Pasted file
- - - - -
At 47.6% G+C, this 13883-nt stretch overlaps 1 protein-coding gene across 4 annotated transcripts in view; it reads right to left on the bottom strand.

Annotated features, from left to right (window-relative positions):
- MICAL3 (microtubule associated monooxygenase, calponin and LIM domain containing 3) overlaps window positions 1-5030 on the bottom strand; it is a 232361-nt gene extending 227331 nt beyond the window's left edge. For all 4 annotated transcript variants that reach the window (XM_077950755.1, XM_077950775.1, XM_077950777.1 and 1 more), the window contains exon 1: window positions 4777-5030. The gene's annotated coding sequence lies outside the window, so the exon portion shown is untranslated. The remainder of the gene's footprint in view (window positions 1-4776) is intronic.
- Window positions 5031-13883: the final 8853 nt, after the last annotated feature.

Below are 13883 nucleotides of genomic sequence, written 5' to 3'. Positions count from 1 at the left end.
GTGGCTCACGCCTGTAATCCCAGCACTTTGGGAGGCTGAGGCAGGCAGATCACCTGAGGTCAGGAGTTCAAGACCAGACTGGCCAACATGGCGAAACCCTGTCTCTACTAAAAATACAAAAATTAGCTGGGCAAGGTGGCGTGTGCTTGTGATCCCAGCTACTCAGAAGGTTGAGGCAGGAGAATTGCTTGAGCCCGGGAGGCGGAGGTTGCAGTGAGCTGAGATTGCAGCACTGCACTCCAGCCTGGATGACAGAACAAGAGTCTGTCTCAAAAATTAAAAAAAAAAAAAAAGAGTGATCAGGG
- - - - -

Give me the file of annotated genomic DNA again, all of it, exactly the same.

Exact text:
At 47.6% G+C, this 13883-nt stretch overlaps 1 protein-coding gene across 4 annotated transcripts in view; it reads right to left on the bottom strand.

Annotated features, from left to right (window-relative positions):
- MICAL3 (microtubule associated monooxygenase, calponin and LIM domain containing 3) overlaps window positions 1-5030 on the bottom strand; it is a 232361-nt gene extending 227331 nt beyond the window's left edge. For all 4 annotated transcript variants that reach the window (XM_077950755.1, XM_077950775.1, XM_077950777.1 and 1 more), the window contains exon 1: window positions 4777-5030. The gene's annotated coding sequence lies outside the window, so the exon portion shown is untranslated. The remainder of the gene's footprint in view (window positions 1-4776) is intronic.
- Window positions 5031-13883: the final 8853 nt, after the last annotated feature.

Below are 13883 nucleotides of genomic sequence, written 5' to 3'. Positions count from 1 at the left end.
GTGGCTCACGCCTGTAATCCCAGCACTTTGGGAGGCTGAGGCAGGCAGATCACCTGAGGTCAGGAGTTCAAGACCAGACTGGCCAACATGGCGAAACCCTGTCTCTACTAAAAATACAAAAATTAGCTGGGCAAGGTGGCGTGTGCTTGTGATCCCAGCTACTCAGAAGGTTGAGGCAGGAGAATTGCTTGAGCCCGGGAGGCGGAGGTTGCAGTGAGCTGAGATTGCAGCACTGCACTCCAGCCTGGATGACAGAACAAGAGTCTGTCTCAAAAATTAAAAAAAAAAAAAAAGAGTGATCAGGG